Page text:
Abstract: While the literature on women and educational leadership has been addressed in substantive ways in recent years, the experiences that reflect female Australian educational leaders are rare. This article reports findings from a study of five female Indigenous principals in the Northern Territory utilising biographic narratives and foregrounds their experiences as female educational leaders in Indigenous communities. I share the views of Ribbins, P. and Gronn, P. (2013. Researching principals: context and culture in the study of leadership in schools. Asia Pacific journal of education, 20 (2), 34?45) and Dimmock, C. and Walker, A. (2005. Educational leadership: culture and diversity. London: Sage) that research and theory into educational leadership must move towards the inclusion of localised unique cultural contexts since the practice of leadership is a socially bounded process. The study reveals the daily complex roles and challenges of being a female Indigenous principal in communities that are grounded in broader Indigenous epistemologies, beliefs, and value systems yet to be fully embraced by mainstream educational leadership perspectives.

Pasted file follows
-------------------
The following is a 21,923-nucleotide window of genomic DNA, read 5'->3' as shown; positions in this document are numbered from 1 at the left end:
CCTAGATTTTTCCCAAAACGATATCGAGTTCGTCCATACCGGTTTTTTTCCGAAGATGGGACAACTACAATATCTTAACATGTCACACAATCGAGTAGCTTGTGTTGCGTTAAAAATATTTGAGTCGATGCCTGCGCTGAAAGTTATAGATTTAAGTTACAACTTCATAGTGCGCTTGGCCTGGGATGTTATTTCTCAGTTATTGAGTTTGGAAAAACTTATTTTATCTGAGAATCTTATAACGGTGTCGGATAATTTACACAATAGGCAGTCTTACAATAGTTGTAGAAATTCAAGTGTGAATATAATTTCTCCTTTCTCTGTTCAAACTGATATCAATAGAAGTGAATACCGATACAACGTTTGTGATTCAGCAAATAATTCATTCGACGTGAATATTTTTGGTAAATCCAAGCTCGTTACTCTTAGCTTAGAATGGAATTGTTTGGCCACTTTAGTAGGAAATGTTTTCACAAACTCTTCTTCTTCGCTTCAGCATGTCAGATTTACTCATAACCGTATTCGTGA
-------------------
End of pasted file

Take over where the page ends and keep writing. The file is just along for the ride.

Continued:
Kamara, Martha, 2017, Remote and invisible: the voices of female Indigenous educational leaders in Northern Territory remote community schools in Australia, Volume:49, Journal Article, viewed 09 December 2023, https://www.nintione.com.au/?p=13641.